In New Jersey, to obtain a divorce from your spouse, you need to satisfy two preliminary requirements: (1) you must be legally married; and (2) you must be a resident of New Jersey.
New Jersey grants two types of divorces: (1) a divorce from bed and board; and (2) an absolute divorce.
To obtain a divorce, a Complaint for divorce needs to be filed with the court, setting forth the relief sought.
The relief sought in a Complaint for divorce can include:
(1) dissolution of the marriage (not applicable in a divorce from bed and board);
(2) equitable distribution;
(3) spousal support / alimony;
(4) child support;
(5) child custody and child visitation;
(6) damages as a consequence of personal injuries you suffered, or other torts committed by your spouse;
(7) attorney fees; and
(8) a request to change you name.
In addition to the relief sought, in a Complaint for divorce, the grounds for the divorce need to be identified. New Jersey recognizes the following ground for divorce:
b. Willful and continued desertion for the term of 12 or more months, which may be established by satisfactory proof that the parties have ceased to cohabit as man and wife;
c. Extreme cruelty, which is defined as including any physical or mental cruelty which endangers the safety or health of the plaintiff or makes it improper or unreasonable to expect the plaintiff to continue to cohabit with the defendant; provided that no complaint for divorce shall be filed until after 3 months from the date of the last act of cruelty complained of in the complaint, but this provision shall not be held to apply to any counterclaim;
d. Separation, provided that the husband and wife have lived separate and apart in different habitations for a period of at least 18 or more consecutive months and there is no reasonable prospect of reconciliation; provided, further that after the 18-month period there shall be a presumption that there is no reasonable prospect of reconciliation;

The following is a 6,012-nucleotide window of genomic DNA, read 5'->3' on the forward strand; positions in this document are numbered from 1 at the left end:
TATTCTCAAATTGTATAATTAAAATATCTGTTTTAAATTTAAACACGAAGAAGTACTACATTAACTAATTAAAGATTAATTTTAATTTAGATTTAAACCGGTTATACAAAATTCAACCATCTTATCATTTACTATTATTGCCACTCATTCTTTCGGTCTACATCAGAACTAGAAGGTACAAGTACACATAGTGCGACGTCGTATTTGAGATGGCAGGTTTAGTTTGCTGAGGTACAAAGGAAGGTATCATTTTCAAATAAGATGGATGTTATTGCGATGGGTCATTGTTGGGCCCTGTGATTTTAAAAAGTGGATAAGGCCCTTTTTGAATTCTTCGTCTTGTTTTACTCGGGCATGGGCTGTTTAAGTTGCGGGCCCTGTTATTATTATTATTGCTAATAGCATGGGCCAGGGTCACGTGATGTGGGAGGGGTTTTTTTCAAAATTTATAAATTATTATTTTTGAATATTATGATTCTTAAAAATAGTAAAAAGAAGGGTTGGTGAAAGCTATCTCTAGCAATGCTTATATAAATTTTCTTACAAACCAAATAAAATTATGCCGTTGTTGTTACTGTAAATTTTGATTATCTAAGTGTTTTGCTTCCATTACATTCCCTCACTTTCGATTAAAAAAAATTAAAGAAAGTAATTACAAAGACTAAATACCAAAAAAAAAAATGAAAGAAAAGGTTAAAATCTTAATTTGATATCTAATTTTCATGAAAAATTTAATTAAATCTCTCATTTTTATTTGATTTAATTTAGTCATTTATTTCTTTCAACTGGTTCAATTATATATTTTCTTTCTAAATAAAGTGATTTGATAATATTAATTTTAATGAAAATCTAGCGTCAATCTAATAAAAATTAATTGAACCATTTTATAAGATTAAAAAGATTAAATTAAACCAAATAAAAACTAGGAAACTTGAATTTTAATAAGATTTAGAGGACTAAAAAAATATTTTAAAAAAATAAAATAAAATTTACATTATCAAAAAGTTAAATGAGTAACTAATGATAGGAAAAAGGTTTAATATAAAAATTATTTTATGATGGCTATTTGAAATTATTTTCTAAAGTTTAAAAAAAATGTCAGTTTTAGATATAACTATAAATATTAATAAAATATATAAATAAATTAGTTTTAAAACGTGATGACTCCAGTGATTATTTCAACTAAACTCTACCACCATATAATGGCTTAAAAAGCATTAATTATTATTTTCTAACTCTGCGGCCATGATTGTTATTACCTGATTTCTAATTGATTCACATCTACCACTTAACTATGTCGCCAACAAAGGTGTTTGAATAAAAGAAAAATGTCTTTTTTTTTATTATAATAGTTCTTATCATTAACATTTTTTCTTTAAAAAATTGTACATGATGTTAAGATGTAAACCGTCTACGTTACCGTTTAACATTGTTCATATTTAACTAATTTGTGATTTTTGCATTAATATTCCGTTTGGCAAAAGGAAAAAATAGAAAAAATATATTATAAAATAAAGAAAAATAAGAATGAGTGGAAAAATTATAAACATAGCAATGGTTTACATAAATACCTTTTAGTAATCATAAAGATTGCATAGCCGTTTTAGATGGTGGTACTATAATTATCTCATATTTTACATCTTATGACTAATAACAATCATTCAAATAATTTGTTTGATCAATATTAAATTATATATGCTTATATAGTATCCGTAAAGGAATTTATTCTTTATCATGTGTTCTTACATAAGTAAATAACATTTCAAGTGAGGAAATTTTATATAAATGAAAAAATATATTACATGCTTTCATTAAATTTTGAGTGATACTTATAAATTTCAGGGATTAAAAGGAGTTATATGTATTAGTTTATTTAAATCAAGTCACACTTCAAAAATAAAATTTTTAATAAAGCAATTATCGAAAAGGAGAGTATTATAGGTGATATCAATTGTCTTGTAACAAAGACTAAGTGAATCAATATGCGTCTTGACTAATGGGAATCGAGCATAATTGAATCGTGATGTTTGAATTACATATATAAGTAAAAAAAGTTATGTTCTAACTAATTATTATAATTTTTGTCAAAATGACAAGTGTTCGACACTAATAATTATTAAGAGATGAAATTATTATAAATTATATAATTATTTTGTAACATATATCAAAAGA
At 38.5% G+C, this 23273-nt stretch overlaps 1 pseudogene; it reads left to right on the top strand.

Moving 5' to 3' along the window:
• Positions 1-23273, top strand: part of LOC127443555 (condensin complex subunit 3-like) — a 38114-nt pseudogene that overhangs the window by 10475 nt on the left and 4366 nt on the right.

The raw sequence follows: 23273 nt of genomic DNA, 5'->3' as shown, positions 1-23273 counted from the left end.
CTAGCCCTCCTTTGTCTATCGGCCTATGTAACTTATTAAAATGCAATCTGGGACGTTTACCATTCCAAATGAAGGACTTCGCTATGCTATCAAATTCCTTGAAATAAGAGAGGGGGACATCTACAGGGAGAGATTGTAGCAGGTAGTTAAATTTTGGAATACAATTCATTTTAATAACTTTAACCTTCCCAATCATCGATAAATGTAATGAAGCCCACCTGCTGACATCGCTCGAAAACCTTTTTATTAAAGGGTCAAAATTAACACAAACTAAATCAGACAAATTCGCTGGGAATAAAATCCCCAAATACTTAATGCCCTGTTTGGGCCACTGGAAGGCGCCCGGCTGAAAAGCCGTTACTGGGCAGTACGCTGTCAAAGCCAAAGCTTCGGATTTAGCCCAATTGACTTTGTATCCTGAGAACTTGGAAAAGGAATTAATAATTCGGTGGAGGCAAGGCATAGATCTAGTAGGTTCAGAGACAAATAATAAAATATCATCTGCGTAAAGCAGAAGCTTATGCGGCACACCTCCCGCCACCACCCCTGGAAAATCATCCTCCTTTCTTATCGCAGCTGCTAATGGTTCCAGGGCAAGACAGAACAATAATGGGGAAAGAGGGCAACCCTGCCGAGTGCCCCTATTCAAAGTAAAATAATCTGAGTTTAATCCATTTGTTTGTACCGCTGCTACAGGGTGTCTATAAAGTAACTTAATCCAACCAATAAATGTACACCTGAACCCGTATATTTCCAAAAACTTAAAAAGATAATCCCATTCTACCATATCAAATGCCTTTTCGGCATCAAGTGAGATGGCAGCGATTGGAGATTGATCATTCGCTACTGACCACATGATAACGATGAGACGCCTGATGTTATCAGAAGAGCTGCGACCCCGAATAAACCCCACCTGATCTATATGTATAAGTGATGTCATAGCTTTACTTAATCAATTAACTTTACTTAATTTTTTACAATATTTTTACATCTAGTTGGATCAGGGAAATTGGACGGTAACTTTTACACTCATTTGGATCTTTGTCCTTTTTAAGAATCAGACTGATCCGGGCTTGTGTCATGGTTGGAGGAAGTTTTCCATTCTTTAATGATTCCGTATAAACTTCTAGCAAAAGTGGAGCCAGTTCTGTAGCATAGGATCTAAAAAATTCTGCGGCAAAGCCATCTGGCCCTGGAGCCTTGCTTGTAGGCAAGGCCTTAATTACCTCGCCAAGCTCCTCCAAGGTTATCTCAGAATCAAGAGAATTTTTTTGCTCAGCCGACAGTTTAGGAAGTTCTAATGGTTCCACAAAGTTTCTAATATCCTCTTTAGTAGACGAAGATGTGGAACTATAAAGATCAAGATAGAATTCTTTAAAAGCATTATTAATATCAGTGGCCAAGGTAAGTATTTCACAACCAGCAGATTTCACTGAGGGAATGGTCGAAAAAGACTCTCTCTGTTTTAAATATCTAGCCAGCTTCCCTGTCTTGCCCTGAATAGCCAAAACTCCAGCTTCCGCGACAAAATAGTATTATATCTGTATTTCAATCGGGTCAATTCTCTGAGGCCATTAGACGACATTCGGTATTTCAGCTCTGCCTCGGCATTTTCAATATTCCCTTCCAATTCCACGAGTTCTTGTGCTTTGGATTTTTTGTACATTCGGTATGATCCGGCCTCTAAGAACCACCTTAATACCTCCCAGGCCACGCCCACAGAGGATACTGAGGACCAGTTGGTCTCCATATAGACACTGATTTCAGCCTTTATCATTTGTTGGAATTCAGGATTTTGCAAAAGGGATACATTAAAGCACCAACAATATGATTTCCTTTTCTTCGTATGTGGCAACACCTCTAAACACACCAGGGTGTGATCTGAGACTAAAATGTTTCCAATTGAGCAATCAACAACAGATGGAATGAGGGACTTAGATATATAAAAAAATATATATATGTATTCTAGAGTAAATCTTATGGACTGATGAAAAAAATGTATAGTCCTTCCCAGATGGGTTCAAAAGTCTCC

e. Voluntarily induced addiction or habituation to any narcotic drug or habitual drunkenness for a period of 12 or more consecutive months subsequent to marriage and next preceding the filing of the complaint;
f. Institutionalization for mental illness for a period of 24 or more consecutive months subsequent to marriage and next preceding the filing of the complaint;
g. Imprisonment of the defendant for 18 or more consecutive months after marriage, provided that where the action is not commenced until after the defendant’s release, the parties have not resumed cohabitation following such imprisonment;
h. Deviant sexual conduct voluntarily performed by the defendant without the consent of the plaintiff;
i. Irreconcilable differences which have caused the breakdown of the marriage for a period of six months and which make it appear that the marriage should be dissolved and that there is no reasonable prospect of reconciliation.
Except when the cause of action for divorce is based on adultery, you OR your spouse must have been a resident of New Jersey for at least one full year before you can file for divorce in New Jersey.
Although only a judge can grant a divorce, you and your spouse can negotiate a settlement of the economic terms of your divorce. A settlement can be negotiated by direct negotiations; however, consideration should be given to the benefits of private Mediation and the Collaborative Divorce Process. If a settlement is not achieved, the trial judge will decide all issues presented during a trial. An alternative to a public trial is private Arbitration.
To discuss your specific situation, please call me, Paul G. Kostro, Esq., to schedule an appointment: 908-232-6500 or Paul@Kostro.com
Also, you may find the following Blog Posts helpful: Divorce Blog Posts